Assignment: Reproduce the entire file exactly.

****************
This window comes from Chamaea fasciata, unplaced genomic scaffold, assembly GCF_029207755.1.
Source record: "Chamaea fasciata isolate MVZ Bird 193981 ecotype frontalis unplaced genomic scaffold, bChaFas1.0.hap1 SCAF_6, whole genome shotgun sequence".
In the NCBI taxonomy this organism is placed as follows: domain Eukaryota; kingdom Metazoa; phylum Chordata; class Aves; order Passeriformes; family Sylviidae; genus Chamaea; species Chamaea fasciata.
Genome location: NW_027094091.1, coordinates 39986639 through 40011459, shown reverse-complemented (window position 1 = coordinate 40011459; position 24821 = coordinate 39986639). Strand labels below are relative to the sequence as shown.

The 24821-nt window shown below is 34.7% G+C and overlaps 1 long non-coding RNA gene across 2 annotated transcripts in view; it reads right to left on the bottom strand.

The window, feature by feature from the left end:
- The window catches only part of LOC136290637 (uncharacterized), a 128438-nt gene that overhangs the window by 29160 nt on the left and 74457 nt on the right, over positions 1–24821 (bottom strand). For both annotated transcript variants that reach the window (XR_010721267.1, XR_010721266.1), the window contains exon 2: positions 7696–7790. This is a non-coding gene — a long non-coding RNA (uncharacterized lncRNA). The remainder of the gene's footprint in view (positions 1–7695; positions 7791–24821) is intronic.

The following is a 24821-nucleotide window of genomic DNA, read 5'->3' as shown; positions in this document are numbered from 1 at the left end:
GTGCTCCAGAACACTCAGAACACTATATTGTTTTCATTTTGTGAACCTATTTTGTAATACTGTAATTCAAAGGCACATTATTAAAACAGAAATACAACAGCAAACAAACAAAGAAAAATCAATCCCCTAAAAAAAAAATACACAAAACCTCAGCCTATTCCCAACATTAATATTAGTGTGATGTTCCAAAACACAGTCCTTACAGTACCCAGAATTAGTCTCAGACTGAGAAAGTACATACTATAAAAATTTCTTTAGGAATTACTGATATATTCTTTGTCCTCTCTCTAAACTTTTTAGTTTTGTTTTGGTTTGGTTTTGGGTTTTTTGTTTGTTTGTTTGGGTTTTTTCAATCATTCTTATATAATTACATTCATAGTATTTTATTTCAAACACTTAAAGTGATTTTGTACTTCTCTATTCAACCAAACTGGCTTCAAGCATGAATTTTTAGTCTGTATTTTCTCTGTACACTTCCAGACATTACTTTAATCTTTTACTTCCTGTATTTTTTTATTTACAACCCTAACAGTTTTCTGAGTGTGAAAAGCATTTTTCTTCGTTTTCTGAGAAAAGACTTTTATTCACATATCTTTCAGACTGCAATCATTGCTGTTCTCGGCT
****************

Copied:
This window comes from Chamaea fasciata, unplaced genomic scaffold, assembly GCF_029207755.1.
Source record: "Chamaea fasciata isolate MVZ Bird 193981 ecotype frontalis unplaced genomic scaffold, bChaFas1.0.hap1 SCAF_6, whole genome shotgun sequence".
In the NCBI taxonomy this organism is placed as follows: domain Eukaryota; kingdom Metazoa; phylum Chordata; class Aves; order Passeriformes; family Sylviidae; genus Chamaea; species Chamaea fasciata.
Genome location: NW_027094091.1, coordinates 39986639 through 40011459, shown reverse-complemented (window position 1 = coordinate 40011459; position 24821 = coordinate 39986639). Strand labels below are relative to the sequence as shown.

The 24821-nt window shown below is 34.7% G+C and overlaps 1 long non-coding RNA gene across 2 annotated transcripts in view; it reads right to left on the bottom strand.

The window, feature by feature from the left end:
- The window catches only part of LOC136290637 (uncharacterized), a 128438-nt gene that overhangs the window by 29160 nt on the left and 74457 nt on the right, over positions 1–24821 (bottom strand). For both annotated transcript variants that reach the window (XR_010721267.1, XR_010721266.1), the window contains exon 2: positions 7696–7790. This is a non-coding gene — a long non-coding RNA (uncharacterized lncRNA). The remainder of the gene's footprint in view (positions 1–7695; positions 7791–24821) is intronic.

The following is a 24821-nucleotide window of genomic DNA, read 5'->3' as shown; positions in this document are numbered from 1 at the left end:
GTGCTCCAGAACACTCAGAACACTATATTGTTTTCATTTTGTGAACCTATTTTGTAATACTGTAATTCAAAGGCACATTATTAAAACAGAAATACAACAGCAAACAAACAAAGAAAAATCAATCCCCTAAAAAAAAAATACACAAAACCTCAGCCTATTCCCAACATTAATATTAGTGTGATGTTCCAAAACACAGTCCTTACAGTACCCAGAATTAGTCTCAGACTGAGAAAGTACATACTATAAAAATTTCTTTAGGAATTACTGATATATTCTTTGTCCTCTCTCTAAACTTTTTAGTTTTGTTTTGGTTTGGTTTTGGGTTTTTTGTTTGTTTGTTTGGGTTTTTTCAATCATTCTTATATAATTACATTCATAGTATTTTATTTCAAACACTTAAAGTGATTTTGTACTTCTCTATTCAACCAAACTGGCTTCAAGCATGAATTTTTAGTCTGTATTTTCTCTGTACACTTCCAGACATTACTTTAATCTTTTACTTCCTGTATTTTTTTATTTACAACCCTAACAGTTTTCTGAGTGTGAAAAGCATTTTTCTTCGTTTTCTGAGAAAAGACTTTTATTCACATATCTTTCAGACTGCAATCATTGCTGTTCTCGGCT